Overall my advice is to go with the heavier wire. Consider the effect of 10% voltage drop: At the Bulk phase of charging the charger is putting out 14.1 volts--but with 10% voltage drop, you are only getting 12.69 volts! That means that you are not really charging the battery--and it will take forever! Even with the 3% drop, the 14.1 becomes 13.67 volts. Enough to charge, but not at the most efficient rate. It would be good to check to see what the voltage is at the charger and the battery after the new battery and new charger is installed, with the present wiring. Then make a decision. It is very possible that your new charger will allow 14.8 volts, and then you are going to get a higher voltage at the battery.

I downloaded the manual for Tom's battery charger: great feature is that the output voltage and amperage is displayed, and there are good profiles. The "bad news" is that the manual, only gives the wire size up to 30 feet round trip run--and in that case it is #4. Interpolating, that it would be #2 for for a 40 foot run--and you have to round up--when using the wire size. #2 wire has a cross sectional surface are of 33.6 mm2 or 50% more than the #4 wire!

Also fuse the wire for the maximum current, at both ends--within 7" of the battery charger and 7" of the battery.

Also the best battery chargers have a temperature probe at the battery terminal, to avoid overcharging the battery. I have a Magnum inverter / charger on my RV which puts out 110 amps charging--the cables are only about 3 feet long, and are 00. There is a separate temperature probe and a voltage sense wire from the inverter charger to the battery bank of golf cart batteries.
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san juanderer



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PostPosted: Sun Mar 18, 2018 10:31 pm    Post subject: Reply with quote

Is there any way to get the charger and batteries closer together ?
Thataway is correct, don't compromise on the wire size.
Those big cables get very pricey per each foot.

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Avidmagnum12



Joined: 23 Mar 2013
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PostPosted: Mon Mar 19, 2018 8:57 am    Post subject: Reply with quote

Thanks for the great input. I figured out how I could cut the distance to the start battery to 33 ft total and the the house batteries to 25 ft total. Called the manufacturer today and they felt #4 AGW would be a good choice now with the shorter runs. So ....thatís what Iíll do. The charger is temperature controlled. Now all I have to do is figure out how to fuse it. The only maxi fuse holders Iíve found are on #8 AGW wire. Will that be a problem?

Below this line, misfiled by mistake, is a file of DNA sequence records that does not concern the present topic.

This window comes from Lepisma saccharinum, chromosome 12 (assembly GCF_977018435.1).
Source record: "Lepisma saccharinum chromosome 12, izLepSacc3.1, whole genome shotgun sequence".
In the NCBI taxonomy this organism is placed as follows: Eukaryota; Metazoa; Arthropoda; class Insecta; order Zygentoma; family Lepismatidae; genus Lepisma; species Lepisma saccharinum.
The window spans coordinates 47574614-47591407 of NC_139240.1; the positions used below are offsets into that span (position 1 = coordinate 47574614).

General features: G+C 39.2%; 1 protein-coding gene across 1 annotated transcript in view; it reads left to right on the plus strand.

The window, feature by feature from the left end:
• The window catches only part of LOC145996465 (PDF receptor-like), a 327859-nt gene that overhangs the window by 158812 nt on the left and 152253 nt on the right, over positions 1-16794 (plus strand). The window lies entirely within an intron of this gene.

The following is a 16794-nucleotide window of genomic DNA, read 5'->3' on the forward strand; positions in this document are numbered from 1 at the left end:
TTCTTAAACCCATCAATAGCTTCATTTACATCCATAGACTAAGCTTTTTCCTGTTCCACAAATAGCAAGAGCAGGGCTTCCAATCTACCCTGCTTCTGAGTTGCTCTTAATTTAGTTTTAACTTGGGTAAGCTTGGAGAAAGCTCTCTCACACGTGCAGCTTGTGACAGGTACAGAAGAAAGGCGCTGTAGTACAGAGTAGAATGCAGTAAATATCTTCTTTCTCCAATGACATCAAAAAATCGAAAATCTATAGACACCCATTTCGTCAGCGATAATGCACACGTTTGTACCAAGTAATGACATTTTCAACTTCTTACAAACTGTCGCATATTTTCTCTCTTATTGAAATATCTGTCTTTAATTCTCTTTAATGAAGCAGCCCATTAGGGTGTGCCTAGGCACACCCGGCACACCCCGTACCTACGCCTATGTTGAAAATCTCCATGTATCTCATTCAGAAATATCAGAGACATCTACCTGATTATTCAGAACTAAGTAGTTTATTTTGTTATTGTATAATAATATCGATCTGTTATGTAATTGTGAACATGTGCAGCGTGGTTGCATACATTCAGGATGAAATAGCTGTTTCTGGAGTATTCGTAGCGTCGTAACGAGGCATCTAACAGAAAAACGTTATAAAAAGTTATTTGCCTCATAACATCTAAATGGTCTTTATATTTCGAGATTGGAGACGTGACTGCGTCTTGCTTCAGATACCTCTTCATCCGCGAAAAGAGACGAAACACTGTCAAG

I listed the charger model wrong...itís a 12-30P. Should be better than the old Guest.

Thanks again Dr. Bob for helping me spend Joyceís Money. 💰😉

Tom
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alainP



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PostPosted: Mon Mar 19, 2018 10:33 am    Post subject: Reply with quote

Tom, I did pretty much the same thing a few months ago except the charger is the 40 amps model. I went thru the same dilemma with cable sizes.
I ended up using # 4 Ancor. The Pronautic puts out 14.6 v which seems to do the job even with the small voltage drop. Blue Sea System sells large in line fuses and holders (ATO/ATC) up to 40 amps I believe.
Lots of work but no regrets. Alain
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thataway



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PostPosted: Mon Mar 19, 2018 3:02 pm    Post subject: Reply with quote

One other item I found in my "research" last night, is the Sterling sells the identical charger, but has a far better manual. Here The 30 amp model requires 450 watts generator power--which is a useful piece of information for those running a Honda EU 1000. The remote looks like a great accessory to avoid crawling on the floor to look at the charger.

There is also a great article on installing this charger (with implications of other chargers)